Go to Tags New, name it “GA – Pageview – pageview”, choose Google Analytics as the Tag Type and Page View as the Track Type, select your GA tracking ID and as a trigger select the new custom pageview trigger we just created. 

Screenshot of GTM showing the settings for the GA - Pageview - pageview tag.

Do you need the All Pages Trigger here as well, as in our history listener tracking? Well, this depends on how your web SPA is built. If you notice that there’s an explicit page view event whenever you click through your web site, that means it’s not needed to add All Pages as an additional trigger.     

As before, save your new tag and refresh your page. Click on some of the links and make sure the new tag is firing correctly each time you go to another page of your SPA website. If this all works as intended and you’ve verified the tracking in GA, go back to GTM and submit your changes.   

Common Issues with Single Page Applications Tracking 

While this process of implementing the tracking for web SPAs was fairly straightforward, there are some issues you can run into when you are trying to track your traffic. 

URL issues

One of these issues is URL problems. URL problems can occur when the URL structure of your website is using anchor links (the hash symbol which is used to jump to specific parts of a page on traditional websites). Google Analytics will not track the part of the URL that follows the hash symbol – which, depending on your URL structure could mean that all tracked URLs look the same, even though users are effectively visiting different pages. Unfortunately, there are quite a few SPA websites that are using anchor links for their page URLs, so this is a common issue.

Assuming we have such a website and GA by default ignores any part of a URL that is following a hash sign, how can we still properly track the web SPA?

This is where the history auto event variables come in, which we added in the history trigger chapter, but didn’t use. The auto variables Old History Fragment and New History Fragment will help us here (of course, the developer needs to have chosen to populate the browser history API with this information). Old History Fragment will show us the previous page that was visited and the New History Fragment will show the one we are visiting now. 

To add the missing URL information, we edit our existing “GA – Pageview – pageview” tag. First, activate the “Enable overriding settings in this tag” checkbox, click on More SettingsFields to Set, + Add Field with the field name “page” and as a value we choose the “New History Fragment” variable. This variable value will be added to the data that gets sent by your tag over to GA and will then be recognized as part of the URL that is being visited.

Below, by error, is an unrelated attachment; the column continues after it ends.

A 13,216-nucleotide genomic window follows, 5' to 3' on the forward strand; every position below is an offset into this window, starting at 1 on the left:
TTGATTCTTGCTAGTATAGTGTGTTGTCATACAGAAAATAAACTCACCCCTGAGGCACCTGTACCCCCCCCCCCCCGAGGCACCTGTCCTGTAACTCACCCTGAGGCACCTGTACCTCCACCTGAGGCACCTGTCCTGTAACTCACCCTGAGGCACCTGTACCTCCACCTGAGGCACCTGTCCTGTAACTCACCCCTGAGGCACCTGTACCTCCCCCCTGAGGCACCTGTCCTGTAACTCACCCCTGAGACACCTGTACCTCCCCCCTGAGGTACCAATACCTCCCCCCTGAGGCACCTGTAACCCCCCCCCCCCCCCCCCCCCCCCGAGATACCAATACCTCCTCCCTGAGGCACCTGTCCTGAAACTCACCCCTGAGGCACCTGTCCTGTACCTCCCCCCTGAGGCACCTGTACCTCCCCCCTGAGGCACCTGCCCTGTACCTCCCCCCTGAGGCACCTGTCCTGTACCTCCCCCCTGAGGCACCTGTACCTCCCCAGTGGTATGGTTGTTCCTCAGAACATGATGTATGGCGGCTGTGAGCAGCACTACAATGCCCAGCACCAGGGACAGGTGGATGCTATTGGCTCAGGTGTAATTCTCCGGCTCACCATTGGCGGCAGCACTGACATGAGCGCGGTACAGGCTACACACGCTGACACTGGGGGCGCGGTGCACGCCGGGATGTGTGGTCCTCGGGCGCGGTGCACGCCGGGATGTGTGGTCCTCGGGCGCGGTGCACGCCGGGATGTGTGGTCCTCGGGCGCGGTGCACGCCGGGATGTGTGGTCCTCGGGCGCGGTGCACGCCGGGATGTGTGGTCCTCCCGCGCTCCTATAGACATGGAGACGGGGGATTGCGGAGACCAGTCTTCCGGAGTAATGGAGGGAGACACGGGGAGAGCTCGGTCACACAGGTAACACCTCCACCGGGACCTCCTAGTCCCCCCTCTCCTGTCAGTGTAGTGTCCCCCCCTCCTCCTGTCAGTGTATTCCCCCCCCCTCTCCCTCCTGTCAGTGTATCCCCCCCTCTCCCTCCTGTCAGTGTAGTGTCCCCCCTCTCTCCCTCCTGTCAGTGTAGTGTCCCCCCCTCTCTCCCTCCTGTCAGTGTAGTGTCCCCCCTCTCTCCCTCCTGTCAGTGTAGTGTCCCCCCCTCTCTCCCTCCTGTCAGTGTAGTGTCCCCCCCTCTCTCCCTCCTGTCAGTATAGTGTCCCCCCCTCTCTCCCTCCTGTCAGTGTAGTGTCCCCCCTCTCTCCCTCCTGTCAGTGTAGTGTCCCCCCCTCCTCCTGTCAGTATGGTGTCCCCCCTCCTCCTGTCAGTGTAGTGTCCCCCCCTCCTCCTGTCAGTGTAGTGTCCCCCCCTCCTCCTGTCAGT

Screenshot of GTM showing the settings for adding the URL page path information to the existing page view tag.

Save your changes and go back to Google Analytics, which should now show the full URL path of your SPA website and not only the part until the anchor link.      

If the developer of your site chose not to use the history trigger, you can revert to the Custom data layer solution. That’s why it was important to not just add the pageview event but some more information, such as the hostname, path and URL of the pages on your website.

If the developer has added the path as part of the Custom Data layer to your website, you can simply create a new Variable in GTM by going to Variables New, naming the new variable (we choose “div – page”) , selecting “Data Layer Variable” as the Variable Type, “path” as the DataLayer Variable Name and select this newly created Variable in your “GA – Pageview – pageview” tag in the “Fields to Set” section as the new value instead of New History Fragment.

Screenshot of GTM, showing the settings for the new div - page variable.
Screenshot of GTM, showing how to replace the New History Fragment value with the div - page value.

As you can see, when you are facing URL issues with your SPA, there are ways to transfer the missing parts of a URL over to Google Analytics, but the options you have depend on the setup of your web SPA. In case you are working with Custom Data Layers, make sure that your developer implements information such as URL path right away – it could save yourself valuable time afterwards 

Rogue Referral Problem

Another issue that can arise when you track Single Page Applications is the so-called Rogue Referral Problem. This issue, and how to fix it, was first reported by Simo Ahava. It describes a wrong attribution of Google Ads traffic as organic traffic in Google Analytics. Detecting this issue isn’t easy. To do this, you need to go to the User Explorer of GA and look for users that have Google CPC as the original referral channel on the first page of their visit, but were attributed as organic traffic with their next and all following actions, resulting in their entire session being rewritten as organic.